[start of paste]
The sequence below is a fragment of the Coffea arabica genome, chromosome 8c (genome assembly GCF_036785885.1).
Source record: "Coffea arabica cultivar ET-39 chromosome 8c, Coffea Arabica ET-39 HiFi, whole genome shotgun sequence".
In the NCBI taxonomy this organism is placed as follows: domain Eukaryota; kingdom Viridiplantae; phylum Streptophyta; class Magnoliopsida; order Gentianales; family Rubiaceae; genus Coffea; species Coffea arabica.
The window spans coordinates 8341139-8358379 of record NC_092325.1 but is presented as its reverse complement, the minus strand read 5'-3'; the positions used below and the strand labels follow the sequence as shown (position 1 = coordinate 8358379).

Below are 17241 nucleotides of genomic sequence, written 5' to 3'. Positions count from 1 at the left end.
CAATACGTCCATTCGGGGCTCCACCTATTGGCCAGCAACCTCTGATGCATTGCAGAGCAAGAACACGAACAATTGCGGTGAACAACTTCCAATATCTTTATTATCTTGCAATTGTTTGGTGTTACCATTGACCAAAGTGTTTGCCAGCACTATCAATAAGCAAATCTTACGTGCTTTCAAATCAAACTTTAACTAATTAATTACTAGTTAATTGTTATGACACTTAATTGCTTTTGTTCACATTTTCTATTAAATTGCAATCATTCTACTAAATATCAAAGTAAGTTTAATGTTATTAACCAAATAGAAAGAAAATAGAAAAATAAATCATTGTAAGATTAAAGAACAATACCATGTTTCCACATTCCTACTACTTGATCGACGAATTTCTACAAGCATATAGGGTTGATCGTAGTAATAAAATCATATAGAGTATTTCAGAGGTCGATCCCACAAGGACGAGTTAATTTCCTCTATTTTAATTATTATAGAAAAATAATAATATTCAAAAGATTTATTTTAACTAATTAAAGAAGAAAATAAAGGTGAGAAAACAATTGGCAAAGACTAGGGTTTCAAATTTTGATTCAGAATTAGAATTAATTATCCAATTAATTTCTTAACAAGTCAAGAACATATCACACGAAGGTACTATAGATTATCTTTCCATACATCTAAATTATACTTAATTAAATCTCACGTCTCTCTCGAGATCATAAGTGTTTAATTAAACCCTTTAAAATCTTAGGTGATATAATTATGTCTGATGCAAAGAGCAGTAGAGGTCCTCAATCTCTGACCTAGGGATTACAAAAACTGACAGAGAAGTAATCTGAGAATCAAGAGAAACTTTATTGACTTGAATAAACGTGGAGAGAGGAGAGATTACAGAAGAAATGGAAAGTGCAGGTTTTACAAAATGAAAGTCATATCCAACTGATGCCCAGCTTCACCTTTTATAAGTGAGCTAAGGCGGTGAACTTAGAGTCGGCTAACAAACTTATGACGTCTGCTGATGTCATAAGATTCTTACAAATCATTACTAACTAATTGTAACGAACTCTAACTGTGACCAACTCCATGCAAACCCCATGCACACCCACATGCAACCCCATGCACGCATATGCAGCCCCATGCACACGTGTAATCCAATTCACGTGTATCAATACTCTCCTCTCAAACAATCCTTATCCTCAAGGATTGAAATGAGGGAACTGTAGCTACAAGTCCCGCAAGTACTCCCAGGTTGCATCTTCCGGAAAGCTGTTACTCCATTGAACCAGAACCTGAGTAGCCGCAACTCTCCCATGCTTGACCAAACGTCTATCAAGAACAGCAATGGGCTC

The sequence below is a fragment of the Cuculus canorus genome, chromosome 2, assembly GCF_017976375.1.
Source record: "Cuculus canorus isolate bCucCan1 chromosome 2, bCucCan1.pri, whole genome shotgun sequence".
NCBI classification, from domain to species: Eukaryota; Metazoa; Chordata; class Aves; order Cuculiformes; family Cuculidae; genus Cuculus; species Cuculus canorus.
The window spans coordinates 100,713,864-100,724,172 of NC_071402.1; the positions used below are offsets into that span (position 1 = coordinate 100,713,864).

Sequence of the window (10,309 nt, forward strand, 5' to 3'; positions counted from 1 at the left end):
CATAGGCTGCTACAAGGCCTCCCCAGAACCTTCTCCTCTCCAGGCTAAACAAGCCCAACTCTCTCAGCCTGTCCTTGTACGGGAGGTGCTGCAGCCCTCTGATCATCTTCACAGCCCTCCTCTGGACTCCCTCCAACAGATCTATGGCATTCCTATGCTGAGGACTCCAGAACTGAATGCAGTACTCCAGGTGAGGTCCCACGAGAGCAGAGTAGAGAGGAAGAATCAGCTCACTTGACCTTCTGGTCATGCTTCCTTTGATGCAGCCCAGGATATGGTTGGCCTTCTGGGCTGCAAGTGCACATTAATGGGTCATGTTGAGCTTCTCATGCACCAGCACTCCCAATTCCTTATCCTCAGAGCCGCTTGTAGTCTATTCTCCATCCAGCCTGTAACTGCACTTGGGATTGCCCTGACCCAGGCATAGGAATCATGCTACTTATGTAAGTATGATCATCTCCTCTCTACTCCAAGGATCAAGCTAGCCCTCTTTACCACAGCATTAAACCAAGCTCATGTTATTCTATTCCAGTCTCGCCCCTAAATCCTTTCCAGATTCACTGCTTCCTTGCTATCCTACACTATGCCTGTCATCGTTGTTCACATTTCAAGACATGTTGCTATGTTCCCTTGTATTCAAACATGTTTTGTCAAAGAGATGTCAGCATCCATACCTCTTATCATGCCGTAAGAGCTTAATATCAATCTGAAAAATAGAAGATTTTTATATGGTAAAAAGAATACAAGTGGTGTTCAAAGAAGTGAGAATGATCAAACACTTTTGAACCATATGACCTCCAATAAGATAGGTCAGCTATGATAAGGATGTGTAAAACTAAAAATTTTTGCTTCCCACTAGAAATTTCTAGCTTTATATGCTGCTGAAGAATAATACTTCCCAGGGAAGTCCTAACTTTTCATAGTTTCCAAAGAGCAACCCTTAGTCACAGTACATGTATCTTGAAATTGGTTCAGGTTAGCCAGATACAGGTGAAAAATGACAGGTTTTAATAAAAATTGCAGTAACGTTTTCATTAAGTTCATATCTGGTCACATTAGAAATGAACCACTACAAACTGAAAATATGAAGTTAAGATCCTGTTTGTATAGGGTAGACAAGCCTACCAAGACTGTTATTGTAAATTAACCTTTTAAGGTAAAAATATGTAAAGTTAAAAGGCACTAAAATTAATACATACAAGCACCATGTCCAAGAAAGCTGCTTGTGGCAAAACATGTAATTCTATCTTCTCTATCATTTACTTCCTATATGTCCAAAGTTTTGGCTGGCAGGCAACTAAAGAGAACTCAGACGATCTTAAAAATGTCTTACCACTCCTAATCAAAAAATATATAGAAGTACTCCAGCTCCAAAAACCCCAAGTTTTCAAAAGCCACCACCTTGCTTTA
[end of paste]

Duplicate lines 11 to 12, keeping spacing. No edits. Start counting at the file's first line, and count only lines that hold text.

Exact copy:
Sequence of the window (10,309 nt, forward strand, 5' to 3'; positions counted from 1 at the left end):
CATAGGCTGCTACAAGGCCTCCCCAGAACCTTCTCCTCTCCAGGCTAAACAAGCCCAACTCTCTCAGCCTGTCCTTGTACGGGAGGTGCTGCAGCCCTCTGATCATCTTCACAGCCCTCCTCTGGACTCCCTCCAACAGATCTATGGCATTCCTATGCTGAGGACTCCAGAACTGAATGCAGTACTCCAGGTGAGGTCCCACGAGAGCAGAGTAGAGAGGAAGAATCAGCTCACTTGACCTTCTGGTCATGCTTCCTTTGATGCAGCCCAGGATATGGTTGGCCTTCTGGGCTGCAAGTGCACATTAATGGGTCATGTTGAGCTTCTCATGCACCAGCACTCCCAATTCCTTATCCTCAGAGCCGCTTGTAGTCTATTCTCCATCCAGCCTGTAACTGCACTTGGGATTGCCCTGACCCAGGCATAGGAATCATGCTACTTATGTAAGTATGATCATCTCCTCTCTACTCCAAGGATCAAGCTAGCCCTCTTTACCACAGCATTAAACCAAGCTCATGTTATTCTATTCCAGTCTCGCCCCTAAATCCTTTCCAGATTCACTGCTTCCTTGCTATCCTACACTATGCCTGTCATCGTTGTTCACATTTCAAGACATGTTGCTATGTTCCCTTGTATTCAAACATGTTTTGTCAAAGAGATGTCAGCATCCATACCTCTTATCATGCCGTAAGAGCTTAATATCAATCTGAAAAATAGAAGATTTTTATATGGTAAAAAGAATACAAGTGGTGTTCAAAGAAGTGAGAATGATCAAACACTTTTGAACCATATGACCTCCAATAAGATAGGTCAGCTATGATAAGGATGTGTAAAACTAAAAATTTTTGCTTCCCACTAGAAATTTCTAGCTTTATATGCTGCTGAAGAATAATACTTCCCAGGGAAGTCCTAACTTTTCATAGTTTCCAAAGAGCAACCCTTAGTCACAGTACATGTATCTTGAAATTGGTTCAGGTTAGCCAGATACAGGTGAAAAATGACAGGTTTTAATAAAAATTGCAGTAACGTTTTCATTAAGTTCATATCTGGTCACATTAGAAATGAACCACTACAAACTGAAAATATGAAGTTAAGATCCTGTTTGTATAGGGTAGACAAGCCTACCAAGACTGTTATTGTAAATTAACCTTTTAAGGTAAAAATATGTAAAGTTAAAAGGCACTAAAATTAATACATACAAGCACCATGTCCAAGAAAGCTGCTTGTGGCAAAACATGTAATTCTATCTTCTCTATCATTTACTTCCTATATGTCCAAAGTTTTGGCTGGCAGGCAACTAAAGAGAACTCAGACGATCTTAAAAATGTCTTACCACTCCTAATCAAAAAATATATAGAAGTACTCCAGCTCCAAAAACCCCAAGTTTTCAAAAGCCACCACCTTGCTTTA